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Dysphagia (Swallowing Problems) (cont.)

Dysphagia Symptoms

Depending upon the cause of the dysphagia, the difficulty swallowing can be mild or severe. Some affected individuals may have trouble swallowing both solids and liquids, while others may experience problems only when attempting to swallow solid foods. Occasionally, there is more trouble with liquid than solid food.

  • If there is aspiration of food (most common with liquids), swallows may induce coughing due to entrance of the liquid into the voice box (larynx) at the top of the trachea or into the lungs.
  • If solid food becomes lodged in the lower throat, it may induce choking and gagging and interfere with breathing.
  • If solid food lodges in the esophagus, it may be felt as severe chest discomfort.
  • If food stuck in the lower esophagus regurgitates at night, individuals may awaken coughing and choking due to food entering the throat, larynx, or lungs.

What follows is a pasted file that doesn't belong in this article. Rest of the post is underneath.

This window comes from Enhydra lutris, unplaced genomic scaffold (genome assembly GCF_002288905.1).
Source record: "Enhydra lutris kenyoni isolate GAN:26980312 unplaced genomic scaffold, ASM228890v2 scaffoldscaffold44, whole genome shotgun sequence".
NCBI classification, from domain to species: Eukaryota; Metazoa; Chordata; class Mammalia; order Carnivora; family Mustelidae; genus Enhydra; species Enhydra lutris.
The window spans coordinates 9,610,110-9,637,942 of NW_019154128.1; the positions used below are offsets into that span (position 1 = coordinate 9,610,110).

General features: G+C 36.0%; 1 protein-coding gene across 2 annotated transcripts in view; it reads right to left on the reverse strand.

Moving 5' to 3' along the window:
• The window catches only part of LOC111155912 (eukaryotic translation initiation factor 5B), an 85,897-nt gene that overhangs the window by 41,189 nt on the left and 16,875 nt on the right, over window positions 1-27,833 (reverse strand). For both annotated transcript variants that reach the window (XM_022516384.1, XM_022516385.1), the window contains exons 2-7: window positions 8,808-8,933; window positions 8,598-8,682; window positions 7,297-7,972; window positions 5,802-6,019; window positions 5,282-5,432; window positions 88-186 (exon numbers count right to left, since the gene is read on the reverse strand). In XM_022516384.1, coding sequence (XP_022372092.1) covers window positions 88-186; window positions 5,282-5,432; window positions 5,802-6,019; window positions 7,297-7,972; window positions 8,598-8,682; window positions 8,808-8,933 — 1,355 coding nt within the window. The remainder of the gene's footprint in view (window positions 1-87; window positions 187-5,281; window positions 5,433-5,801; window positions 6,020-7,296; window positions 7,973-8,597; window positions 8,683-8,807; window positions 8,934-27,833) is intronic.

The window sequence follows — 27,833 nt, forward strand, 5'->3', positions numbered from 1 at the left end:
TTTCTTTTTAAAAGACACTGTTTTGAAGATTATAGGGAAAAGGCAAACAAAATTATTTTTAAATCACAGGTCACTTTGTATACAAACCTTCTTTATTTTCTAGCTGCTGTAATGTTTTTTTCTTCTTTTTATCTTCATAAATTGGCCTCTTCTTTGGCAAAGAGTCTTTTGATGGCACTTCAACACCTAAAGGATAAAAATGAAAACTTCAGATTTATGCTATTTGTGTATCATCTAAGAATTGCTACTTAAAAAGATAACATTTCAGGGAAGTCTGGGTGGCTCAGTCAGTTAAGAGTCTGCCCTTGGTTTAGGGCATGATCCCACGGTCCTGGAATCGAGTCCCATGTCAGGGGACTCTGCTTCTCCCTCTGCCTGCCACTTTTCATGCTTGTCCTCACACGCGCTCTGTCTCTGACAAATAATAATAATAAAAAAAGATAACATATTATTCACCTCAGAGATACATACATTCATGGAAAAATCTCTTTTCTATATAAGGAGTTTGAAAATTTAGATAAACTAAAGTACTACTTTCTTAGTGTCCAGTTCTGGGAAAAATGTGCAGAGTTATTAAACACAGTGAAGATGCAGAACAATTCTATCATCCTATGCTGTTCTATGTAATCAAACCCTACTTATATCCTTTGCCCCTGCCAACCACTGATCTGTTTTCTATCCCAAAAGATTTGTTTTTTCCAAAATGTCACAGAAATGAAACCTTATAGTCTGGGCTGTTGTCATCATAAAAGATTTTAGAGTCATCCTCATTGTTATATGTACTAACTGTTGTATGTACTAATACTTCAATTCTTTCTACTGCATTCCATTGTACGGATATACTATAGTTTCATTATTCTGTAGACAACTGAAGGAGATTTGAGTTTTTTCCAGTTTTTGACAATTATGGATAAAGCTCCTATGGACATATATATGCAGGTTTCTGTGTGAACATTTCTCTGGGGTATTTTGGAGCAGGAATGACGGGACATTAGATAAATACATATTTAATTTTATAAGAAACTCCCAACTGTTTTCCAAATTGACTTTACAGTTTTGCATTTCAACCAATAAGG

• Finally and less commonly, swallowed food may regurgitate effortlessly into the mouth immediately after it is swallowed.

If dysphagia is associated with aspiration of food into the lungs, aspiration pneumonia may occur with all of the symptoms of pneumonia (fever, chills, and respiratory distress). This is a particular danger in individuals who have had a stroke. Dysphagia is present in approximately 51%-73% of individuals with stroke, and poses a major risk for the development of aspiration phneumonia.

Other symptoms associated with dysphagia depend upon its exact cause and are specific to the condition that results in dysphagia, such as stroke, cancer, etc.

Medically Reviewed by a Doctor on 12/8/2014

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